Disability inclusion: Seattle companies take steps to include all employees

By Tara Buchan and Dani Carbary June 21, 2023

Tara Buchan and Dani Carbary

This article originally appeared in the May/June 2023 issue of Seattle magazine.

One in four adults in the United States has some type of disability. Still, disability inclusion is not always part of workplace diversity efforts. Thoughtful accessibility practices help with new hiring opportunities and ensure current coworkers can bring their whole selves to the job.

I recently learned that an employee has a non-apparent disability only after we began discussing accessibility at our workplace. How can our organization engage more of our workforce in these conversations, and how can we make it easier for employees with disabilities to openly share if they choose to do so?

Your organization would benefit from establishing an employee resource group (ERG) focused on disability inclusion. “This group would welcome your employees with disabilities as well as allies and advocates who can come together to share their thoughts,” says Steve Nelson, accessibility/diversity program manager at Alaska Airlines.

To ensure that your employees feel comfortable sharing their disability or accessibility needs, your leaders should have disability inclusion training, which should be proactive, not just held after you hire someone with a disclosed disability. “When leaders have had this training and are open about it with their teams, it opens an accessible line of communication,” Nelson says. “It may take time to fully earn the trust of the employees, so don’t rush the process. Just lead with empathy and give your employees space.”

We are creating pay equity policies at our workplace. How are folks with disabilities affected by the wage gap, and what should I consider in our upcoming policies to help close these gaps?

Ensuring everyone starts at a fair and equitable base pay is a critical first step, and creating structured career paths should always factor into your plans. “We find pay disparity when employees with disabilities get ‘stuck’ in the pipeline,” Nelson says. “Get to know how your employees learn and work, and be willing to provide them all with equal access to development opportunities.”

That can also cultivate opportunities for advancement.

“Disability inclusion should be a person-centered approach and one that’s intentional from the beginning,” says Mike Hatzenbeler, CEO of Provail, a Seattle-based nonprofit that works with children and adults with disabilities. “Helping people identify their strengths, matching those strengths to a role, and consistently supporting them in their work will allow individuals to achieve success and provide structural support to move up the talent pipeline.”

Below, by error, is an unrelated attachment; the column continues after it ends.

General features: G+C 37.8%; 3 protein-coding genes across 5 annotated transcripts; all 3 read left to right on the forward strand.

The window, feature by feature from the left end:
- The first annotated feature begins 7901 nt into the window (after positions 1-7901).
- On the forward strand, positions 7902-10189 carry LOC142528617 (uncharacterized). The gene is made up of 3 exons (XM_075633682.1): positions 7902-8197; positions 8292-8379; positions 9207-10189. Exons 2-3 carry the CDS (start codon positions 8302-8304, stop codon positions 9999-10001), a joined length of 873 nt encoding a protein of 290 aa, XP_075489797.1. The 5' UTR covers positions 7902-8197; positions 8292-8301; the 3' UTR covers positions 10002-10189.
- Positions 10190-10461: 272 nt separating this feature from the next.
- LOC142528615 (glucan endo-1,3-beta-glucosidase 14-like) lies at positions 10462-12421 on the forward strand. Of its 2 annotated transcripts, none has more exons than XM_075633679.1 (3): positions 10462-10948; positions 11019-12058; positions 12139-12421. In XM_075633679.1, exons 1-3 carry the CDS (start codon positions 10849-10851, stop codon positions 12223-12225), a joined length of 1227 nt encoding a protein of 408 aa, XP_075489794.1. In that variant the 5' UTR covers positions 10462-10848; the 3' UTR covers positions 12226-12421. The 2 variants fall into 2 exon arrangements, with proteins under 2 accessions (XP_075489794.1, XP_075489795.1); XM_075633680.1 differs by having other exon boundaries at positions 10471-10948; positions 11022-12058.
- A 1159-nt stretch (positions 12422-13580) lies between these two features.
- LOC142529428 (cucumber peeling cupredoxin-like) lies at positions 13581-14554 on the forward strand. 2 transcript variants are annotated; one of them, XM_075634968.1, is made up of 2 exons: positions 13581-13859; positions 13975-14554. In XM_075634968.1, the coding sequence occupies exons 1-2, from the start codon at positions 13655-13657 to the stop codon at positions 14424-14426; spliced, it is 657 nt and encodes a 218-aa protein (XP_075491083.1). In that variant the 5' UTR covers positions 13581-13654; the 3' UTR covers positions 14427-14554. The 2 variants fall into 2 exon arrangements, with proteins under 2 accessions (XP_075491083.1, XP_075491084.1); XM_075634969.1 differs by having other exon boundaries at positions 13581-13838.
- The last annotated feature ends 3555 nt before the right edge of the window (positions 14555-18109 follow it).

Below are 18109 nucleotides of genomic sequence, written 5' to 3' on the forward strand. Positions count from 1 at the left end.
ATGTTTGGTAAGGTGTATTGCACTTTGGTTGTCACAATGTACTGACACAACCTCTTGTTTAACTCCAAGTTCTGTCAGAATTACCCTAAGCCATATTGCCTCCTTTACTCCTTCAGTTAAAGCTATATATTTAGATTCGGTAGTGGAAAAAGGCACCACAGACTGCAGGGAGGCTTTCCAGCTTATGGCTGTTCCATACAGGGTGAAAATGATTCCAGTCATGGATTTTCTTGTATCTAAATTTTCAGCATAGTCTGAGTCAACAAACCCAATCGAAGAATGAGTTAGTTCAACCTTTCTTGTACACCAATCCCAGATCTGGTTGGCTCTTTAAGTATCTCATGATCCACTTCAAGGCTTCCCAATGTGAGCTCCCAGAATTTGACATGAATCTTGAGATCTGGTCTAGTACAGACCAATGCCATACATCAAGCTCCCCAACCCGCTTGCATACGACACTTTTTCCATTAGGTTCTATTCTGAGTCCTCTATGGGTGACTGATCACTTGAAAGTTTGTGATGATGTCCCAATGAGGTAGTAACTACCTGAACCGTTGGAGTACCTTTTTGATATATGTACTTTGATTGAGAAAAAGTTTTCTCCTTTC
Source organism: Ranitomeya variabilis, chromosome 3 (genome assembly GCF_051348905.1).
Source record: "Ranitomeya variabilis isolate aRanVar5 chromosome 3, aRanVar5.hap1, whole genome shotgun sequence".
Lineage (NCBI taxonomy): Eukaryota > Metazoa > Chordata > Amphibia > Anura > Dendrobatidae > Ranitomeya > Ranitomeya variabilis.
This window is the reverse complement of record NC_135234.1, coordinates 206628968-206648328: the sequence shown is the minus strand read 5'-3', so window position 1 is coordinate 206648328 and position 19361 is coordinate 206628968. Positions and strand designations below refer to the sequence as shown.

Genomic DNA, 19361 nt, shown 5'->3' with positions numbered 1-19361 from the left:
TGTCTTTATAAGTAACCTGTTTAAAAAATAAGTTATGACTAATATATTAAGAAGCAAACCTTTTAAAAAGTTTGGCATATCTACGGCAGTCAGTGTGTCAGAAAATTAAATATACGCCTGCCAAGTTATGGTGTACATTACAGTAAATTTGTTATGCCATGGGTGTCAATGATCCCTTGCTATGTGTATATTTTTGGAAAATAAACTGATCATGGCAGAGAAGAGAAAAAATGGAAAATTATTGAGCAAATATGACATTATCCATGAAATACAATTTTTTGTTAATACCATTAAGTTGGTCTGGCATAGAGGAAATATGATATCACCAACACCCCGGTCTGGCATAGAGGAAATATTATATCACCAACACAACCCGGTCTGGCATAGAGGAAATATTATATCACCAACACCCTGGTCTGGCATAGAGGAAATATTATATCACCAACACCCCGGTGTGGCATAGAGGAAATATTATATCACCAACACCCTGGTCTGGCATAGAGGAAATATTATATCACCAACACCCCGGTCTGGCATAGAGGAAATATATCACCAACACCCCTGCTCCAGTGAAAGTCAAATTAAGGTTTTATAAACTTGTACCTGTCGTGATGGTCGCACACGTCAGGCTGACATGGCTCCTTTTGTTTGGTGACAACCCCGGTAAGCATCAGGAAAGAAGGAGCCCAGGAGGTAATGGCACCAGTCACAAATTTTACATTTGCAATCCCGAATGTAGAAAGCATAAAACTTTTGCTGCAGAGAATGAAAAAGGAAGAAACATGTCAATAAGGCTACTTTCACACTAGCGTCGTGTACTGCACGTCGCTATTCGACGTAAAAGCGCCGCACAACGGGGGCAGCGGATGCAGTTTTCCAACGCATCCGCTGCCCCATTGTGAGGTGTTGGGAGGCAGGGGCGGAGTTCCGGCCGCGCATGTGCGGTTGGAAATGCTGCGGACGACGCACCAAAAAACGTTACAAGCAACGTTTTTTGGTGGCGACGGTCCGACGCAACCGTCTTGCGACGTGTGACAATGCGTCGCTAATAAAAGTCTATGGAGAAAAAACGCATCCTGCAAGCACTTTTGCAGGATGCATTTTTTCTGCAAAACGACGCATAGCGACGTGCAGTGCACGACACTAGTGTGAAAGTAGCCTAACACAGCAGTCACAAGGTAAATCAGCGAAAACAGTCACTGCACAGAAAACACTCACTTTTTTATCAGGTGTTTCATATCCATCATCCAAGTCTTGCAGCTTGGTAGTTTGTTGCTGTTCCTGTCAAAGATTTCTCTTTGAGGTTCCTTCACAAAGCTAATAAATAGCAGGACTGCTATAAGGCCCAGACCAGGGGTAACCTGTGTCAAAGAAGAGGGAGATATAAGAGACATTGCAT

Our company continues to offer remote work, but return-to-office policies are also going into effect. How can we ensure remote work is as accessible as possible for those with disabilities, and provide a sense of belonging for all employees regardless of their remote or in-office status?

Remote work can open up the opportunity for an expanded employee population, but with a hybrid office, it is critical to ensure there is equitable treatment regardless of how and where people do their job.

Being in-office allows for unplanned conversations regarding professional development, project opportunities, and potential rewards. Establish core collaboration hours so all employees can reasonably and equitably connect with colleagues. If one or a few employees join a meeting virtually, consider having all employees join virtually.

Nelson urges managers to not force   to turn on their cameras, because it may trigger anxiety for certain people with disabilities.

“Managers should ask that employees not talk over each other in meetings, but use the hand-raise function or take turns. Don’t force anyone to speak because some individuals will be more comfortable if they can share their thoughts through the chat or a private email,” he adds. “Additionally, always set the auto-captioning program to ‘on.’ This could support employees who may need to mute or lower their volume because of overstimulation.”

TARA BUCHAN and DANI CARBARY founded TADA Partners and lead Collabor8 Employer Collective, a cohort of employer organizations focused on infusing diversity, equity, inclusion, and belonging into all eight stages of an employee’s life cycle by sharing both success stories and learning lessons.

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